Wellcome was launching an ambitious programme to improve research culture. A critical element of this programme was to expand the evidence base around research culture and its impacts – generating a rigorous foundation of data from which to better understand the problem and target interventions. Wellcome therefore commissioned Shift to conduct in-depth qualitative and quantitative research into UK research culture. This work aimed to support an inclusive and wide-reaching communications campaign. The approach required a high level of rigour, given the audience.
- A first stage literature review provided an informed overview of the topic through interpreting available evidence of various kinds. This review included published academic sources alongside a range of grey material to provide an initial view of the research culture landscape.
- This was followed by 94 telephone interviews with a diverse range of researchers, lasting approximately 45 minutes each. A mixture of random and targeted sampling was used to recruit the respondents.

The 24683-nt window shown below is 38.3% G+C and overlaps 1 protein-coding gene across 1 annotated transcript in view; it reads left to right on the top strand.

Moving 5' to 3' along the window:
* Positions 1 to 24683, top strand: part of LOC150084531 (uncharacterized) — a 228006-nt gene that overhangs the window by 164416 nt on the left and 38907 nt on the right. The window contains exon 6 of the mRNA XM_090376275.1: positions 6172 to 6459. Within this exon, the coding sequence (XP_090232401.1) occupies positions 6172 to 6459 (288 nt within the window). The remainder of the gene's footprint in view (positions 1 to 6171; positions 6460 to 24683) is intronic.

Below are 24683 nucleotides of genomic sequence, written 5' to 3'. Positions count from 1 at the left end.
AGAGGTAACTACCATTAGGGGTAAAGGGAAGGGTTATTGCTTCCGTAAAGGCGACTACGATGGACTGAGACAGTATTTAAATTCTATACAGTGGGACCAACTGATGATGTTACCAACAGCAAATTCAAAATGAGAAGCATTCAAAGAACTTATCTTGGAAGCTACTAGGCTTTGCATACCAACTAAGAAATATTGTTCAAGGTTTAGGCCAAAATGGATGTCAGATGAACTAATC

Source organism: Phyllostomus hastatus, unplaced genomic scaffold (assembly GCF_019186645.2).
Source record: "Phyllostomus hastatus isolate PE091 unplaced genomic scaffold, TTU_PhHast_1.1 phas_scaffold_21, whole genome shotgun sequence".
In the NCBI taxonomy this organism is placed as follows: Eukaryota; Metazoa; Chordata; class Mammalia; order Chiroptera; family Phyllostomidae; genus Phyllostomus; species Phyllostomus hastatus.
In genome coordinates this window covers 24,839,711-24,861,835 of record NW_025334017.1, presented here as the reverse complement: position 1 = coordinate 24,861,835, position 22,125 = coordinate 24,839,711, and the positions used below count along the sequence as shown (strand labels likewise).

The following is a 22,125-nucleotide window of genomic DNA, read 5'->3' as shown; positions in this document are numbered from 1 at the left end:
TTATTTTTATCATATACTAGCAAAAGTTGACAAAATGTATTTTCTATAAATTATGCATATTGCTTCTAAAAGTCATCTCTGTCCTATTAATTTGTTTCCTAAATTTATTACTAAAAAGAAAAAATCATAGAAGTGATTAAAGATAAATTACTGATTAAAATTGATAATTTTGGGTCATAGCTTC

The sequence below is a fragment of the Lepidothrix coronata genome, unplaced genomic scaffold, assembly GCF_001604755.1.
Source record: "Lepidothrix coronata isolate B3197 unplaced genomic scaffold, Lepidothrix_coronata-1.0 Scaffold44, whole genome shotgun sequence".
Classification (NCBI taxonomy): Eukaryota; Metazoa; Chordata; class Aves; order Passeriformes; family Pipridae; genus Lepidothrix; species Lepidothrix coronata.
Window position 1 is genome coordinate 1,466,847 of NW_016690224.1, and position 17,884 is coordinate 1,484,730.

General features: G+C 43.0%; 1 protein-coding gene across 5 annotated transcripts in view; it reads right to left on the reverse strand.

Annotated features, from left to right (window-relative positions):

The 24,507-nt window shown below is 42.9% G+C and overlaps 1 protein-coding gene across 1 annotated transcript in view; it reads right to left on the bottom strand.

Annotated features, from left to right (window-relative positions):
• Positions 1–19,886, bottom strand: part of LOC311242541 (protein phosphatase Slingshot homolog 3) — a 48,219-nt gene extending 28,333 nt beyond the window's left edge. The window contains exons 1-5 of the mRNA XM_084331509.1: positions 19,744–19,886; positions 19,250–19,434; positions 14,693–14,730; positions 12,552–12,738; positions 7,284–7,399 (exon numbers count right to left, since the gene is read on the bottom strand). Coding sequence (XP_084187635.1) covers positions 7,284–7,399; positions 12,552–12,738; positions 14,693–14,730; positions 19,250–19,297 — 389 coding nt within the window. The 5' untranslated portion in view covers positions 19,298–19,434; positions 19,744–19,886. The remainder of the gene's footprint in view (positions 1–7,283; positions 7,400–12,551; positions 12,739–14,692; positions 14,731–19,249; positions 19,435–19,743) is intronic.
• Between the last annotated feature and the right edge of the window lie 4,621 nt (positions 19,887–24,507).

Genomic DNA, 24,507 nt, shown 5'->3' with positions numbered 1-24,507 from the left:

- Four co-creation workshops (over 2 hours each) were then conducted, with each group containing 9 members of the research community.
- A quantitative survey was developed, including up to 70 questions. Recruitment targeted special interest groups to promote robust representation. A final useable sample of 4267 researchers was then analysed.
- The research process was highly collaborative, allowing Wellcome to feed into the design of later stages through regular and live insight into the findings. Shift developed a comprehensive report for each research phase, followed by an integrated public-facing final report.
- Presentations of results for each phase took place at the Wellcome offices, as well as a workshop to help shape final deliverables.
- The findings of the research received a high level of media attention, including from The Guardian, Times Higher Education, the Financial Times and WonkHE, as well as strong engagement from the research community on social media.
- Wellcome used the results to develop a series of town hall events across the UK to provide a space for the research community to come together and digest the report’s findings, reflect on what a better culture would look like, and share ideas for how parts of the system could change.